As manufacturing technology evolved, the technique of forging clubs became more sophisticated. Now the factories could produce the irons in numbers as golf became more popular with the masses. Aluminum was first used about this same time period, replacing the hand-forged method of the previous century.
The Prince of Wales would bring about the next major change in the history of golf clubs. Steel shafts had been experimented with since the late nineteenth century but gained little acceptance. Then in 1929 the Prince of Wales began using steel-shafted golf clubs made to his specifications. He was spotted using a set of these golf clubs at St. Andrews. They soon became quite popular with golfers outside the royal circle.
Shortly after that, the Haskell ball came out in the United States and steel shafts replaced the hickory shaft altogether. This is also the time when many modifications and substitutions were made to lighten the shaft. With this new innovation, the clubs would finally begin to more resemble those we see today. The US Open was the first major tournament to feature this new type of golf club.
Along with the improvement of the shafts came the introduction of numbered, rather than named, clubs. Clubs had become more numerous and finely graduated than the names that traditionally had been applied to them. In addition, companies were able to manufacture to specifications and point of flex that allowed merchandising of matched sets rather than individual clubs. Formerly, a golfer seeking new clubs went through a rack of clubs searching for one with the 'right feel' then tried to find other clubs with the same feel. The merchandising opportunities of numbered clubs and matching sets was carried to an extreme and in 1938 the USGA limited the number of clubs a player could carry per round to 14.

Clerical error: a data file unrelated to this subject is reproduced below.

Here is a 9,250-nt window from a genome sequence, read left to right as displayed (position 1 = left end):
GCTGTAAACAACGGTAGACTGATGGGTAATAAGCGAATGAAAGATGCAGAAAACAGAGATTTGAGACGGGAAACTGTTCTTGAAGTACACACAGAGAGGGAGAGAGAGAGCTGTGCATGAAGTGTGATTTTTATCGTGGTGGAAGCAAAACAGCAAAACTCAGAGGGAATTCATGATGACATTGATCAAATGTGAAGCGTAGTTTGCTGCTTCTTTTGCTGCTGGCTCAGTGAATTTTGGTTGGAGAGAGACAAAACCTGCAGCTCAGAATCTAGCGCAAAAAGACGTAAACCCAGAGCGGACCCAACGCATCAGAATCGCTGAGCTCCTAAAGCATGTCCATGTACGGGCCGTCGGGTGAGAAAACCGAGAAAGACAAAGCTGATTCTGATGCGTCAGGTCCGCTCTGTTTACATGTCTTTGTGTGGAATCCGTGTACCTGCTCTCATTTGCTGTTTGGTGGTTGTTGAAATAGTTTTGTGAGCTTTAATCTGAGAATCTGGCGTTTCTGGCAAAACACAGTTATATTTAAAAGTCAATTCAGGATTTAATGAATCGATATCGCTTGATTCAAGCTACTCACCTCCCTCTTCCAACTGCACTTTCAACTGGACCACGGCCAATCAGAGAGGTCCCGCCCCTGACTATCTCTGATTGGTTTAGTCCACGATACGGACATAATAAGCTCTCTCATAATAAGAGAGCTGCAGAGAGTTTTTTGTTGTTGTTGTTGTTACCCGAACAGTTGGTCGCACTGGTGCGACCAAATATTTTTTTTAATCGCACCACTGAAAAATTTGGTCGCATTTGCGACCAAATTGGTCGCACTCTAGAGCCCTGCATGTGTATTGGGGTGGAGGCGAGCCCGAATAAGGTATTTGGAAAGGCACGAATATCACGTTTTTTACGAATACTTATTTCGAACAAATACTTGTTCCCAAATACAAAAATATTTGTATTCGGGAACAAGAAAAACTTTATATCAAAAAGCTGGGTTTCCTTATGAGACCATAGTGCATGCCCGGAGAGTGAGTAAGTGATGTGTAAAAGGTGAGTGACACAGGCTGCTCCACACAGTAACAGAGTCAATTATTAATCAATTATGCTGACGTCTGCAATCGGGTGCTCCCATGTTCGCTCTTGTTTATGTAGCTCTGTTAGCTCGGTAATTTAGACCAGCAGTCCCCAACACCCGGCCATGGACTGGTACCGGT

The 1960's saw a major innovation in putters from a gentleman named Karsten Solheim, a General Electric mechanical engineer. His first putter, the 1A, was created in his garage after his frustration with putting led him to design his own club. The putter not only improved his putting, but it was the source for the name of the putter and later the company. As he stroked putt after putt with a radical looking putter, it rang out - PINNGGG. Karsten's persistence resulted in new designs, including the Anser putter in 1966, which proved to be the most successful putter design in history. The company PING is credited with one of the earliest golf companies dedicated to the advancement of the golf putter.
Of course today's technology is continuing to transform the history of golf clubs. Innovations such as graphite shafts, titanium heads, adjustable distributed weight, peripheral weighting to reduce twisting if the club contacts the ball slightly off-center are just a few. Putters alone are subdivided into mallet, peripheral weighted and blade styles. The latest putter design technology incorporates power adjust-ability and practice/play convertibility features.
Who knows what tomorrow will bring in golf club design!
About the Author
Randy Raasch has been in golf for over thirty years. His website, Golf-Fever shares information and products that are sound and easy.